When writing on any musical tradition it is important to keep in mind that the very nature of the craft is one of constant evolution, therefore; the classical Arabic music available for consumption today cannot be said to be a faithful representation of music from Arabia's ancient past. Like all other cultures, those of the Greater Middle East have influenced each other, as well as being influenced by those outside, namely Europe and India. This has always been the case, that music, like language is subjected to periods of fashion, rebellion and resurgence. Currently there are large ensembles playing Arabic music in restricted heterophonic orchestras using a great deal of European instruments (such as the violin family and woodwinds). There are also smaller ensembles of about eight or less who perform in a more liberal heterophonic style on traditional Middle Eastern instruments. There have been many well known soloists such as Bashir as well as the phenomenally popular Um Kathoom who form a pantheon of stardom in their own right. Finally there are the home and folk musicians, the amateurs who form the true and direct line from not only Arabic Music's past but who will also preserve it for the future in whatever form it decides to take.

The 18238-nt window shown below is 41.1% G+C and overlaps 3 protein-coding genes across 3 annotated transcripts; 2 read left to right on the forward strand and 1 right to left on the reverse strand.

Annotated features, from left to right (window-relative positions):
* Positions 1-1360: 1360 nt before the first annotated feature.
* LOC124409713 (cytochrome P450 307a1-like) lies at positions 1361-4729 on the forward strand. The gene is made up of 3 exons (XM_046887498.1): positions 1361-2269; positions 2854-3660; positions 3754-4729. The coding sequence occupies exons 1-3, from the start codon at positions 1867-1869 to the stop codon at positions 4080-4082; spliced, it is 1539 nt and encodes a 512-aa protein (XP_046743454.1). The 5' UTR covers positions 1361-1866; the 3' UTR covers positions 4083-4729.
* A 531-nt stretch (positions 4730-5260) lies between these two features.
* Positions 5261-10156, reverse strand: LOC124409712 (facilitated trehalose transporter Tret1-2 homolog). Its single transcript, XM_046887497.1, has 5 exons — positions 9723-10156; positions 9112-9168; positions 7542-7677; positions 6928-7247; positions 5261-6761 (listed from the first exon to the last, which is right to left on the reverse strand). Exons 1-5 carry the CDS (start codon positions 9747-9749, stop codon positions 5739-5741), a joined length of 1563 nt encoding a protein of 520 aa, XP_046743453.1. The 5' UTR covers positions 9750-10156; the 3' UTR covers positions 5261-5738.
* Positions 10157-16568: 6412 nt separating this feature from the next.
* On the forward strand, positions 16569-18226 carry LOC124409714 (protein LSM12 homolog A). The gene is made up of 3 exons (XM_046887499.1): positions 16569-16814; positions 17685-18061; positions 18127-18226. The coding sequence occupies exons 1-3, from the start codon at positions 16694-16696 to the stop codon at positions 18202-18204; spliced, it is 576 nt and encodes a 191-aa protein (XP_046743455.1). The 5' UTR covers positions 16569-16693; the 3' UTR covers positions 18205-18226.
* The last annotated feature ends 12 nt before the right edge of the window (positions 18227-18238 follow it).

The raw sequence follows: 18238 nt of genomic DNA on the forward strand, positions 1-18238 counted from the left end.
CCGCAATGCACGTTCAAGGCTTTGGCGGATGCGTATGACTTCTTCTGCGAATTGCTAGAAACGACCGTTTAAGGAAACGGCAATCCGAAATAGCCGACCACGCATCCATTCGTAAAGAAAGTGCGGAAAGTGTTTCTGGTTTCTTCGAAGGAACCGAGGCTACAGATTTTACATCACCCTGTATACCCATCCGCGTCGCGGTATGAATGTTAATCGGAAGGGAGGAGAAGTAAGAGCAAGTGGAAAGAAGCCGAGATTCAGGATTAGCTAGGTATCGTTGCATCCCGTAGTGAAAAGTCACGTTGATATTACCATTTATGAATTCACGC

Sunday, January 30, 2011

Stunning Women in Performance

As you might have guessed, I am going to talk about India (again  )But we are going to compare a modern Jazz performance this time. Some background:  In Indian classical music; improvisation is a highly prized skill. Almost always, performers of “standard” literature are expected to improvise in the beginning of the piece and as it develops. The vocal improvisations are either on an open vowel (such as ah) or using “sargam” which is the Indian equivalent to our “solfege” system (just so you know sargam works out as: Sa, Re, Ga, Ma, Pa, Dha, Ni, Sa, if you hear any of these syllables in a performance of Indian music, chances are it is an improvisation)

I want to post first a jazz performance. I know what you might be thinking; "didn't Ravi Shankar advise all westerners not to try and draw parallels between western Jazz and Hindustani Classical music?" - Far be it for me to try and go toe to toe with Pandit Shankar, but the thing is; I see parallels between all music. All music has at least some level of similarity and is therefore; worth comparing, so long as those comparisons are of an intellectual nature and not a condescending one.

Below is a video of an awesome young lady, her name is Esperanza Spalding and this is from the 2008 Newport Jazz festival:

Lets now compare this with a classical Indian piece sung by Ashwini Bhide Deshpande, and after you watch, please think of similarities and differences: